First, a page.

Selecting a partner for your security requirements is similar to IT procurement decisions you have made before – and will probably follow the traditional 3 questions, with a twist…..
Question 1: DIY or managed services?
As with all IT services, when it comes to cyber-security, businesses have a choice; manage the security piece themselves, use selective point solution support, or use a managed service provider (MSP) to take care of the whole problem.
Taking the MSP route is increasingly popular, which is probably because of the fast-evolving sophistication of blended threats and the regulations bringing stringent requirements for safeguarding of data.
Avoiding data breaches is now seen by many organisations as the number one IT imperative after operational continuity. There are many benefits of outsourcing cyber-security requirements to an MSP, but the process is not without its complexities.
Most organisations choose to work with an MSP for one (or more) of the following reasons:
- A shortage of available (or affordable) in-house skills
- The scale and complexity of technologies required
- The speed with which the threat landscape changes
- The need for 24-7-365 protection
- Budgetary or headcount constraints
- A business preference to outsource
Underpinning all of these reasons is the reality that the speed with which new attack formats and vulnerabilities develop and evolve is increasing all the time, meaning that internal IT teams are finding it increasingly difficult to keep up.
Your MSP will:
- Work around the clock because data breaches don’t only happen in business hours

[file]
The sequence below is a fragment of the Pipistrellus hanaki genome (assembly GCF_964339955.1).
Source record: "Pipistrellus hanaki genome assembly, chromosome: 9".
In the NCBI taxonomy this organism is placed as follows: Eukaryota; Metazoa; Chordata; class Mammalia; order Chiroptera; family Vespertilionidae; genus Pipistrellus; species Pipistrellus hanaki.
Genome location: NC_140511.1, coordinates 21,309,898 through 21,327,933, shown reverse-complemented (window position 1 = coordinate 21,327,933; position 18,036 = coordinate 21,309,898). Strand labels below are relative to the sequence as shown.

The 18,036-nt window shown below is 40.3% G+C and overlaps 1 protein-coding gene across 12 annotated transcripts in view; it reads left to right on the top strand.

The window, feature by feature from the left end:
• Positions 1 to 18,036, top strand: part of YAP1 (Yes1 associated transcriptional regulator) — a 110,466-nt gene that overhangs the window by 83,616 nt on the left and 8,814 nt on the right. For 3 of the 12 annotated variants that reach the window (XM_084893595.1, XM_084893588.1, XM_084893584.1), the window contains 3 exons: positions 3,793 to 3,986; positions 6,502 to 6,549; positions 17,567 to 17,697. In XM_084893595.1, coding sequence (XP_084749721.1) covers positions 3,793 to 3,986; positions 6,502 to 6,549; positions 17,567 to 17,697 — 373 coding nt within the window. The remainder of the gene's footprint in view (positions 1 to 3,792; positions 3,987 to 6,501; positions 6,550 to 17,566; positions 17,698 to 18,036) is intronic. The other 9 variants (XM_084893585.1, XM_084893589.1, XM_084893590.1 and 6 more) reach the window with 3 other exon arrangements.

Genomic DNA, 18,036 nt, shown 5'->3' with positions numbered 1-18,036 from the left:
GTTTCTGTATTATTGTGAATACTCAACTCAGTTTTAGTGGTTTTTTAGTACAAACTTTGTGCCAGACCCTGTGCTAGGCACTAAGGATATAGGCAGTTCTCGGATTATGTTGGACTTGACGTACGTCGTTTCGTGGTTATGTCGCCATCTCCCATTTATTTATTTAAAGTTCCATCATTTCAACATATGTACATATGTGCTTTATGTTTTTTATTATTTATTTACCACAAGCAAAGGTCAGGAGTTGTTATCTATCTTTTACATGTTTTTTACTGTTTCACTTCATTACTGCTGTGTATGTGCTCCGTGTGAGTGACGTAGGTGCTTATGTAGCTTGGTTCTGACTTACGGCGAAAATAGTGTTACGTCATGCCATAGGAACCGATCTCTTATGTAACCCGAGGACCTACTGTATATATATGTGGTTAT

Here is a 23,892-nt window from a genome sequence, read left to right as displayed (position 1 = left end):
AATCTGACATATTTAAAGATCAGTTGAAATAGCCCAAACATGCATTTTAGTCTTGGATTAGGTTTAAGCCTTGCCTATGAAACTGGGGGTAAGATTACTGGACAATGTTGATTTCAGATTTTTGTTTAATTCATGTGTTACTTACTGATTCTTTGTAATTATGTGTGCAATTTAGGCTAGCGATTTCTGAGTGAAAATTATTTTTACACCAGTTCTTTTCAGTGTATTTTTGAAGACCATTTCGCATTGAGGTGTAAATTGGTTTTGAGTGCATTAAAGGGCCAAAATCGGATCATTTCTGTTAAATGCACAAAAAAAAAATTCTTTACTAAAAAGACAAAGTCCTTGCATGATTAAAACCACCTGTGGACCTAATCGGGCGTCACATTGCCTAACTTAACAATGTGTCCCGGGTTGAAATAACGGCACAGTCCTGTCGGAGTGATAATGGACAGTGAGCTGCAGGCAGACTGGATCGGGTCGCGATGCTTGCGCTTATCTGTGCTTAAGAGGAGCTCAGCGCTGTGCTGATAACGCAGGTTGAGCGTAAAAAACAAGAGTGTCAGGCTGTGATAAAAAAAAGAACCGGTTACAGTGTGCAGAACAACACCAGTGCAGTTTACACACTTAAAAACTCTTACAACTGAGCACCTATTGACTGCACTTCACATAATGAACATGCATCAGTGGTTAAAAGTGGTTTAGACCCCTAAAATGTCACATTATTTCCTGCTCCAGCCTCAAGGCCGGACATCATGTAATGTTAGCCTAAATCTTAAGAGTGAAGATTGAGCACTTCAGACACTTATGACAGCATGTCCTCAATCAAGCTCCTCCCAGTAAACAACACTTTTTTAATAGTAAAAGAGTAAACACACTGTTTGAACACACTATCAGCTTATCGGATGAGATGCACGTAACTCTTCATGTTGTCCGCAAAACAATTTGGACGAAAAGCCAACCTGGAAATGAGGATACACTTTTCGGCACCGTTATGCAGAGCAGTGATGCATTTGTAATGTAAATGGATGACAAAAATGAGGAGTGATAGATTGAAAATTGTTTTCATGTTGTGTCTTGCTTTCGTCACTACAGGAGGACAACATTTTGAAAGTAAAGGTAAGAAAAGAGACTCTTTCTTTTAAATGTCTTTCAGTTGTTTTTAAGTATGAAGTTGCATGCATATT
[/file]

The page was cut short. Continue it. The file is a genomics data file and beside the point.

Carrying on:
- Provide a range of integrated services, expertise, technologies and processes
- Provide cyber-security for a fixed cost model
- Free up internal resources to focus on core operational business functions
- Detect and respond to threats and attacks as soon as — or before — they arise, thereby minimising network downtime
- Integrate and manage technologies from multiple security vendors to provide a consolidated solution
Question 2: If managed, which elements are you considering?
Do you want to outsource the entire security function? Or supplement existing in-house security capabilities with bought-in skills to fill a gap? Are you looking to outsource what you currently do, or bring in additional security measures?
As well as the ‘usual’ IT security functions like antivirus and anti-spam, consider how you manage:
- Cyber-security threat monitoring and response
- Business-wide software updates
- Firewall policy management
- 24-hour server monitoring
- Operational continuity and back ups
- Data protection
- Specialised functions such as penetration testing
Question 3: Which provider is best for you?
When selecting and appointing your security provider you should follow the usual selection criteria:
- Fit with your business objectives
- References and case studies
- Service level agreements
- Skills, qualifications, certifications and awards
- Systems and processes
- Scalability and flexibility
- Financial stability
- Transition management
This question does include one significant twist to consider. Which is, should you be working with someone who just does security, or should you work with a provider who can support your much wider IT infrastructure, platform and support challenges?
Single solution area providers sound like specialists, so you may think that’s a good option. But that also brings with it limitations and in our experience unnecessary hand-offs. An experienced, mature IT managed service provider has the resource, skills, tools and in our case an integrated SOC – meaning as we manage users and infrastructure, we can instantly observe cyber-security challenges for our customers and seamlessly respond without handover, delay or confusion.